Slave to Free|
Before the general emancipation of American slaves during the Civil War, many secured their own freedom through escape, self-purchase, or being freed by the slaveholder. How did it feel to shed the status of "slave" and become free? The conditions of "former slave" and "freeman" did not occur simultaneously for many slaves, psychologically or in reality. Runaways who arrived in free territory were "fugitives" with an ambiguous status for weeks or years, especially after the passage of the Fugitive Slave Act in 1850. During the Civil War, slaves in Union-occupied territory were "contrabands" with a similar ambiguous status. How African Americans defined their identity as newly freed men and women (before general emancipation) is the focus of this section.
Combine these readings with those in Theme II: ENSLAVEMENT, #8, Runaways; and Theme III: COMMUNITY, #7, Fugitives, and #8, Canada; and especially Theme V: EMANCIPATION, #7, Emancipation. (14 pages.)
- Slave to free. We begin with statements from twenty-six formerly enslaved people, compiled from: (1) interviews conducted in 1855 with African Americans who had fled slavery and settled in Canada, published by Benjamin Drew, a journalist and abolitionist, in A North-side View of Slavery. The Refugee: or the Narratives of Fugitive Slaves in Canada (1856); (2) interviews conducted in the mid 1930s with former slaves in the southern U.S. by the Federal Writers' Project of the Works Progress Administration, a New Deal agency during the Great Depression; and (3) the 1843 narrative of Moses Grandy, who purchased his freedom after two failed attempts and later tried to locate and purchase the freedom of his children. What patterns do you find in their responses to becoming free?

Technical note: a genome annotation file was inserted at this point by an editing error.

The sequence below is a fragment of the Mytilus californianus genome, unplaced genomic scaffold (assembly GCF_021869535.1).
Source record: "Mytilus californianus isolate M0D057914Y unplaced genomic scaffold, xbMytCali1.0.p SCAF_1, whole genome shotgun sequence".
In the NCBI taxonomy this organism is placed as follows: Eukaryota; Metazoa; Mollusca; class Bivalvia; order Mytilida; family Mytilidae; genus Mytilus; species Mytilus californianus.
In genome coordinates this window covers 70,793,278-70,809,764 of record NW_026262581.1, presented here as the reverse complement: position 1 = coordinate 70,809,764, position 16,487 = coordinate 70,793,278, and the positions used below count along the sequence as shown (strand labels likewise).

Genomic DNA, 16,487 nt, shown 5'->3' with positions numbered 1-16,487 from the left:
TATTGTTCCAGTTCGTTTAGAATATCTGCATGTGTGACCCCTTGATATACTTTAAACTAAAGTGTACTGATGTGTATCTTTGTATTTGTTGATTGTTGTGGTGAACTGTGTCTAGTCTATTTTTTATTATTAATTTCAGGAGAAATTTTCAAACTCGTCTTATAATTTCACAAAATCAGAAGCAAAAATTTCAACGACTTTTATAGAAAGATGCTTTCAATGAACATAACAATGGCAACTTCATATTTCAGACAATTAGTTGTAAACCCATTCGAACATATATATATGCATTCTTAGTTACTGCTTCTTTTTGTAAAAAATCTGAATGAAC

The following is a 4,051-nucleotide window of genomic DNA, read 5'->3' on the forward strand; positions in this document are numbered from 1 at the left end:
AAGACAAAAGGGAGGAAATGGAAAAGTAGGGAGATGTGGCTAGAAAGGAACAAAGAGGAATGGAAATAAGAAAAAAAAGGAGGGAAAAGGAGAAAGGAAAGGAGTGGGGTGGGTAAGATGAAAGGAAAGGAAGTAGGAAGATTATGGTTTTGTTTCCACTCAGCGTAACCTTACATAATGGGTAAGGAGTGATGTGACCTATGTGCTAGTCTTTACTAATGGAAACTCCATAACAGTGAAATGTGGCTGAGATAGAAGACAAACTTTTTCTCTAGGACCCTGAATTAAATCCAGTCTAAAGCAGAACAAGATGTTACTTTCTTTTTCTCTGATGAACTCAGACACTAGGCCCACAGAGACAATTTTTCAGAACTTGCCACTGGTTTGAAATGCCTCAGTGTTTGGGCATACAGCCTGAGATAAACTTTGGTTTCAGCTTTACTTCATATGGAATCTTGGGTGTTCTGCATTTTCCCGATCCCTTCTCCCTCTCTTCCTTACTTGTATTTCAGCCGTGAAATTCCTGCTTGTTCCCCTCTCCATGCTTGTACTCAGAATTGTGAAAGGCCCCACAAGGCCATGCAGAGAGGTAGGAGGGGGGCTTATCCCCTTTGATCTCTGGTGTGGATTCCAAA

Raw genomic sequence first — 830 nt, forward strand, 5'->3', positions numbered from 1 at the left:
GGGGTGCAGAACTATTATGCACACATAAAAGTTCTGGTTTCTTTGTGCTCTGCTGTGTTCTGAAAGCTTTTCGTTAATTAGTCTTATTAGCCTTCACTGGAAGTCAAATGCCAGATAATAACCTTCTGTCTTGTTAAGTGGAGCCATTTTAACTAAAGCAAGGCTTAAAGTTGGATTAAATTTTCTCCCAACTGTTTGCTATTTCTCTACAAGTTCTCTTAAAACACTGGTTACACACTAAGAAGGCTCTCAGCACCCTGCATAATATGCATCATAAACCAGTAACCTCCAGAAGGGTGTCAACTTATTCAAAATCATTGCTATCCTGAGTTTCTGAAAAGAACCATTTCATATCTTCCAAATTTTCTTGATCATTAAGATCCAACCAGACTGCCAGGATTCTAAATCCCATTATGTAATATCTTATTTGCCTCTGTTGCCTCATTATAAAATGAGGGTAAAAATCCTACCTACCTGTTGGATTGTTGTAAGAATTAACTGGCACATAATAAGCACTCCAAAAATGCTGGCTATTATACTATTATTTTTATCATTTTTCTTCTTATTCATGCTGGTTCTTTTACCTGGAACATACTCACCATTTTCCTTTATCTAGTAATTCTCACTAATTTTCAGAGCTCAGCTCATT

- Letters from newly freed African Americans:
- Letter from Cato. Through this letter to the Freeman's Journal in 1781, newly freed Cato appealed to the Pennsylvania assembly to preserve a gradual abolition law that was in danger of repeal. "Our lots in slavery were hard enough to bear," asserts Cato, "but having tasted the sweets of freedom, we should now be miserable indeed." The law was not repealed.
- Letter from Henry Bibb. "I thank God that I am not property now," writes Bibb to his former slaveholder, "but am regarded as a man like yourself." Writing from Detroit before moving to Canada where he founded the Refugees' Home Colony with his wife, Mary, and Josiah Henson (another fugitive slave whose narrative is excerpted in this Toolbox), Bibb states that he holds no malice and is willing to "forget the past," yet it is clear he offers no forgiveness or warmth to his former owner. How does he convey these seemingly contradictory messages?
- Letter from John Boston. Having arrived behind Union lines in Virginia n early 1862, John Boston wrote his wife in Maryland: "this Day i can Adress you thank god as a free man." He hopes they will meet again, asks her to write him soon, and extends his gratitude to the wife of their owner for "her kindness to me." What can be inferred from this hastily written letter about the experience of being newly, and finally, free?
- Newly arrived freedmen in Washington, DC. "Fresh from the bonds of slavery, fresh from the benighted regions of the plantation," writes Elizabeth Keckley in 1862 as slaves freed by Union troops in Virginia arrived in Washington; "they came to the Capital looking for liberty, and many of them not knowing it when they found it." A freed slave herself, having bought her freedom in Missouri, Keckley records her personal response to the arrivals' bewilderment and anxiety, which she channeled into founding a relief society for the "contrabands" [slaves in Union-occupied territory].
- Overall, what was the experience of becoming a former slave? of becoming free?
- How did these two conditions differ, while overlapping in real and psychological time?
- How did a person make the psychological transition from being a slave—to a former slave (and perhaps "fugitive")—to being a "freeman"? What were the greatest challenges?